How much credit card debt is too much?

Discuss anything related to interest rates & fees, like balance transfer offers, low rate cards, annual fees, etc.
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How much credit card debt is too much?

Postby VApennypincher » Sun Feb 06, 2011 1:48 am

What is an acceptable amount of credit card debt and how much is too much? Does it go by dollar amounts or by the percent of the credit limit that is being used? I have one card with a $700 credit limit and over $550 is being used. I know that is small potatoes but would mine be any different if it was $5,500 out of $7,000 or $55,000 out of $70,000? The percent would be the same but the dollar amount is higher.

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Postby Smerri » Sun Feb 06, 2011 6:56 am

General rule of thumb is not to utilize over 30% of available credit.

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Postby down on luck » Mon Feb 07, 2011 2:57 am

I am in a big amount of credit card debt and don't know what to do. I broke my nose and had to pay out of pocket for surgery to have it reconstructed to the tune of $22,000 which is far too much for my income. I put this one three different credit cards and 2 had a 0% interest rate promo for the first 12 months. Those ended and now my total debt stands at nearly $27,000 on my credit cards. Outside of winning the lottery I see no circumstances that would allow me to get out from under this. My credit is good and I am current on all my payments and bills. I don't want to spend the next 10 years paying this off. Should I stop paying?

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Postby Elliot Castro » Tue Feb 08, 2011 4:35 am

It seems to me you are only just paying off minimums on your card. I'd rather pay in higher installments which can geometrically cut down on waiting time.

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Postby Mogul of Pineapples » Tue Feb 15, 2011 10:39 pm

I wouldn't stop paying. Your credit card debt is too much (any amount is) but if you are managing it then there is no reason to ruin your credit.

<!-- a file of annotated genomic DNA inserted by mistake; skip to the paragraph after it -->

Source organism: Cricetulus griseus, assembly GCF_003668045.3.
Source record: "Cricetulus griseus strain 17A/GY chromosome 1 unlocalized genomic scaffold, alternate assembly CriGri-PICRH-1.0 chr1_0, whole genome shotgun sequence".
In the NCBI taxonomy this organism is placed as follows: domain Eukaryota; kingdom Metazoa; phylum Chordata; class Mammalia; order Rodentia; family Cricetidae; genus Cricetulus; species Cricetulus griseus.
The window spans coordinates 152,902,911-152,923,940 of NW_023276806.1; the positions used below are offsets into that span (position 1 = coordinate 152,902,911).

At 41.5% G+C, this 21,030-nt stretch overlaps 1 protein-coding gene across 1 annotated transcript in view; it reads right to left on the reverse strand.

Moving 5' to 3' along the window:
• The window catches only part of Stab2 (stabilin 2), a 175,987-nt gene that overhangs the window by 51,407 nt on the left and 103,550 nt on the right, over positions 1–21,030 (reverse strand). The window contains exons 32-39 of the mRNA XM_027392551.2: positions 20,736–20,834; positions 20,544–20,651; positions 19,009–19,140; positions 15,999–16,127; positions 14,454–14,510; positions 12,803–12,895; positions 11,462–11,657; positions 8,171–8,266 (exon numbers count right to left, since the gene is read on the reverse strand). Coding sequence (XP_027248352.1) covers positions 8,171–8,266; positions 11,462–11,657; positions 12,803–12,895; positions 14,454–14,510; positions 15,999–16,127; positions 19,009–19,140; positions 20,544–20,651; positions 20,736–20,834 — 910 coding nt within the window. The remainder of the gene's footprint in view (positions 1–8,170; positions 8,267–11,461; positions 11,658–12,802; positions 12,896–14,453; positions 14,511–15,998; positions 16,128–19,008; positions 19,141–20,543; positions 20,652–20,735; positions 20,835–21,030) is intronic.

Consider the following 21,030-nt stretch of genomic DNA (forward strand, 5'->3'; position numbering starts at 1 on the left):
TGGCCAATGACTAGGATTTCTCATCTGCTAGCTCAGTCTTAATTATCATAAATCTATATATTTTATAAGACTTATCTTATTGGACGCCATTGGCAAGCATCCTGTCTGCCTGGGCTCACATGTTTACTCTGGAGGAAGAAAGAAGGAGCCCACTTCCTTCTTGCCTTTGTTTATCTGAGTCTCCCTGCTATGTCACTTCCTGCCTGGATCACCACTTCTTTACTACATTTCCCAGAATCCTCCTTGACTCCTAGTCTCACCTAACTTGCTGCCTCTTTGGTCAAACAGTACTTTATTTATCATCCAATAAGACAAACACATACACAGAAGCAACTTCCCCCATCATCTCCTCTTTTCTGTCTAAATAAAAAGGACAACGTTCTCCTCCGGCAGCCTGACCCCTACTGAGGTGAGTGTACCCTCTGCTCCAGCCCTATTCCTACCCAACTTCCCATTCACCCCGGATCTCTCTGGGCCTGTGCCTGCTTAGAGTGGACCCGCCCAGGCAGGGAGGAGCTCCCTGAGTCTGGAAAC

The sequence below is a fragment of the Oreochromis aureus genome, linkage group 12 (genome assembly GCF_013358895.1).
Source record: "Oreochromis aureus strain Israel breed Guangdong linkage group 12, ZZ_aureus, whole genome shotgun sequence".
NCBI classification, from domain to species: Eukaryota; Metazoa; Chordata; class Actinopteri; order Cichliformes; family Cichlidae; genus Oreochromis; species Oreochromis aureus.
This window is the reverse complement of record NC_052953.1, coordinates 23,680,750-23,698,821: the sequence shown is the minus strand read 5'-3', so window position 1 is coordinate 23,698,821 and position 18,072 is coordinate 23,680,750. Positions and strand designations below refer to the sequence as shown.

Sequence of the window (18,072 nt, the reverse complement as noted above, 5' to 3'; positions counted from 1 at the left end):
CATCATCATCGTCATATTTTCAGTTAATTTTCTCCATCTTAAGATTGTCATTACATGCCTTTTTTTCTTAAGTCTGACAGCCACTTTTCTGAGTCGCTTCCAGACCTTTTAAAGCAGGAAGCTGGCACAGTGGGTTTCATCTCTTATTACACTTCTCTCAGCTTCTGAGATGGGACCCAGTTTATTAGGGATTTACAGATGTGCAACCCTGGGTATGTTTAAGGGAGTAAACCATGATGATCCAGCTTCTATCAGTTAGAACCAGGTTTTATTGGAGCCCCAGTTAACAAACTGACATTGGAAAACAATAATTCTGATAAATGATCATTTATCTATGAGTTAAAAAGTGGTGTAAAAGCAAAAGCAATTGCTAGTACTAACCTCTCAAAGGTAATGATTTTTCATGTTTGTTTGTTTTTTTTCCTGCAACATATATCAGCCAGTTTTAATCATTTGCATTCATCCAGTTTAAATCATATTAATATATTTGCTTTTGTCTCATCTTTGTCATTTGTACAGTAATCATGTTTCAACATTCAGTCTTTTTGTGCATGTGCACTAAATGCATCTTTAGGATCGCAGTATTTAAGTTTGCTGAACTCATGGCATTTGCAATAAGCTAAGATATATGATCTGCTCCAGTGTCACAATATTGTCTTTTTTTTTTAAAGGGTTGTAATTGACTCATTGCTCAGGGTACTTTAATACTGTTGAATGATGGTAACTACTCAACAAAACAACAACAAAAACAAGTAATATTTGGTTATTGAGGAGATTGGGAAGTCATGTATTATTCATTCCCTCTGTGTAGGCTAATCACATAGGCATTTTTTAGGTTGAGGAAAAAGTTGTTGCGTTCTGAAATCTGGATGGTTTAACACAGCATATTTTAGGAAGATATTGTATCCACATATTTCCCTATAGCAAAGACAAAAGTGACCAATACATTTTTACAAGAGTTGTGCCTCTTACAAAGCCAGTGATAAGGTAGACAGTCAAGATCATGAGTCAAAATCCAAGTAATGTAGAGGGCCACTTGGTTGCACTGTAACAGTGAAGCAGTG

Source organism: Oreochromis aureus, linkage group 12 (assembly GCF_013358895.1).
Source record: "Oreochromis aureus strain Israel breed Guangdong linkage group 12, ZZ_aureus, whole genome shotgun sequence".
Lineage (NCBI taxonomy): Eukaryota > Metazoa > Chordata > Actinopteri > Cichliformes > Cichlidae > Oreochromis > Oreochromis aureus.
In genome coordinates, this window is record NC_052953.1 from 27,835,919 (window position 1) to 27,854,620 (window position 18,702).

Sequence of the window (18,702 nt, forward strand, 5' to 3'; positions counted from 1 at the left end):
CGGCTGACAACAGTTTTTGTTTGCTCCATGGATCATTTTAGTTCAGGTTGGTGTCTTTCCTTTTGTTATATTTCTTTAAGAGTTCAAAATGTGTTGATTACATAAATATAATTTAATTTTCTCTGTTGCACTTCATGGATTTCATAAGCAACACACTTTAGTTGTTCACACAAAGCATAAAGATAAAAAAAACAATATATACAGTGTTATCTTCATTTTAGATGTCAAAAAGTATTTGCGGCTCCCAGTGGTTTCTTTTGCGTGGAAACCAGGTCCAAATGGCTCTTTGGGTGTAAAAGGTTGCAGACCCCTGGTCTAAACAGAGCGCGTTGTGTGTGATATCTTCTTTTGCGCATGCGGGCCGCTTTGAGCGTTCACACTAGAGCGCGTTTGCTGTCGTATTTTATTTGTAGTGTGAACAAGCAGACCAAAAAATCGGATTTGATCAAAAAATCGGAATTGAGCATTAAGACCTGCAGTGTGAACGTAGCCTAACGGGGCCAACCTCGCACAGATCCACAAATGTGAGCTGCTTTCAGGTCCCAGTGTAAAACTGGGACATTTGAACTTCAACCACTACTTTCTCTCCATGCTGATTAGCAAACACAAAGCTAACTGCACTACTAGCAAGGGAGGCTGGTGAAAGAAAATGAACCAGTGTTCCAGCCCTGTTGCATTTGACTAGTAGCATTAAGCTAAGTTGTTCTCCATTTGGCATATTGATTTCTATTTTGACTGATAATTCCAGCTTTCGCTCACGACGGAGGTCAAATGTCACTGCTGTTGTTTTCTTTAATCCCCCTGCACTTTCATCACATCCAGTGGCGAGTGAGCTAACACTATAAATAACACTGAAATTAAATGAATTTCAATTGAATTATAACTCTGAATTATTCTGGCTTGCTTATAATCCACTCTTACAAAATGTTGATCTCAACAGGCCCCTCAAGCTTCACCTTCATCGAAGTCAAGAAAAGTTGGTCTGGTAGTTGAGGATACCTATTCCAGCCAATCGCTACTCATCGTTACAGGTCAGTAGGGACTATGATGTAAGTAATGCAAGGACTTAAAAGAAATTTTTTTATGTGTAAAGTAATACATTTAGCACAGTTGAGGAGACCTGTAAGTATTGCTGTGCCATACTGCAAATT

Would there be any chance you could start paying more than the minimum like Elliot Castro said? If necessary get a second or weekend job and put all that money towards the credit card debt.
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Postby fantasy86dj » Sun Aug 21, 2011 3:46 pm

Don't stop paying. Maybe do something such as the debt snowball method?

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Pay what you can but you'll really hurt yourself if you default

Postby Iroquois » Mon Aug 22, 2011 12:32 pm

First, debt is both looked at as a percentage and as an absolute amount by lenders. They do this with the expectation that they will be paid back if they lend money to you. You took the accounts with hopefully good intentions and the agreement to pay back what you borrowed.

This may take some time to pay back and it may be a good idea to attempt to work with your lenders. As others have said, do your best to at least try and keep up with the minimums

You got your nose fixed because the lenders stood by and did what they said they would do. They have every reason to expect to be paid back. It good practice to honor one's obligations and its very damaging for a very long time to you, and your prospects of renting or owning property, getting insurance, getting cellphone service, utilities, cars, and jobs if you don't.